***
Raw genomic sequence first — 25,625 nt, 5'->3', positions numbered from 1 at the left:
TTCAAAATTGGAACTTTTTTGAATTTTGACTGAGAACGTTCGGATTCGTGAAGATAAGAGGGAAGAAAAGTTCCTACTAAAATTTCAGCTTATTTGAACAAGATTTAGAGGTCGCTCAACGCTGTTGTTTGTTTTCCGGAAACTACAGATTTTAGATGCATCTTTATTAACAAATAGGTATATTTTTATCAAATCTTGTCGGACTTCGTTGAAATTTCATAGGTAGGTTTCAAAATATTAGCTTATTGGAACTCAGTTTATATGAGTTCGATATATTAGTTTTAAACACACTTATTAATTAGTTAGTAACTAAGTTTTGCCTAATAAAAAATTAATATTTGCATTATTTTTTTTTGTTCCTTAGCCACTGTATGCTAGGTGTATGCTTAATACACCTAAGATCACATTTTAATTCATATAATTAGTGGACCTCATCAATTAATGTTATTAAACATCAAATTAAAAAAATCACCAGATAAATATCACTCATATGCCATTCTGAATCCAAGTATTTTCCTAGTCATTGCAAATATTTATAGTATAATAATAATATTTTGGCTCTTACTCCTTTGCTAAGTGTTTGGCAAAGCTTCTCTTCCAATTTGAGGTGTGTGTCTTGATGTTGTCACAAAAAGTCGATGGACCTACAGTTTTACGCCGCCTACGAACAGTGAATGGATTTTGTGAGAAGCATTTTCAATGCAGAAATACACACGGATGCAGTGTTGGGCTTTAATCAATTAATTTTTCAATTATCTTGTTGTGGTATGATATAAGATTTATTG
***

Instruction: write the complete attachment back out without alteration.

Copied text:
Raw genomic sequence first — 25,625 nt, 5'->3', positions numbered from 1 at the left:
TTCAAAATTGGAACTTTTTTGAATTTTGACTGAGAACGTTCGGATTCGTGAAGATAAGAGGGAAGAAAAGTTCCTACTAAAATTTCAGCTTATTTGAACAAGATTTAGAGGTCGCTCAACGCTGTTGTTTGTTTTCCGGAAACTACAGATTTTAGATGCATCTTTATTAACAAATAGGTATATTTTTATCAAATCTTGTCGGACTTCGTTGAAATTTCATAGGTAGGTTTCAAAATATTAGCTTATTGGAACTCAGTTTATATGAGTTCGATATATTAGTTTTAAACACACTTATTAATTAGTTAGTAACTAAGTTTTGCCTAATAAAAAATTAATATTTGCATTATTTTTTTTTGTTCCTTAGCCACTGTATGCTAGGTGTATGCTTAATACACCTAAGATCACATTTTAATTCATATAATTAGTGGACCTCATCAATTAATGTTATTAAACATCAAATTAAAAAAATCACCAGATAAATATCACTCATATGCCATTCTGAATCCAAGTATTTTCCTAGTCATTGCAAATATTTATAGTATAATAATAATATTTTGGCTCTTACTCCTTTGCTAAGTGTTTGGCAAAGCTTCTCTTCCAATTTGAGGTGTGTGTCTTGATGTTGTCACAAAAAGTCGATGGACCTACAGTTTTACGCCGCCTACGAACAGTGAATGGATTTTGTGAGAAGCATTTTCAATGCAGAAATACACACGGATGCAGTGTTGGGCTTTAATCAATTAATTTTTCAATTATCTTGTTGTGGTATGATATAAGATTTATTG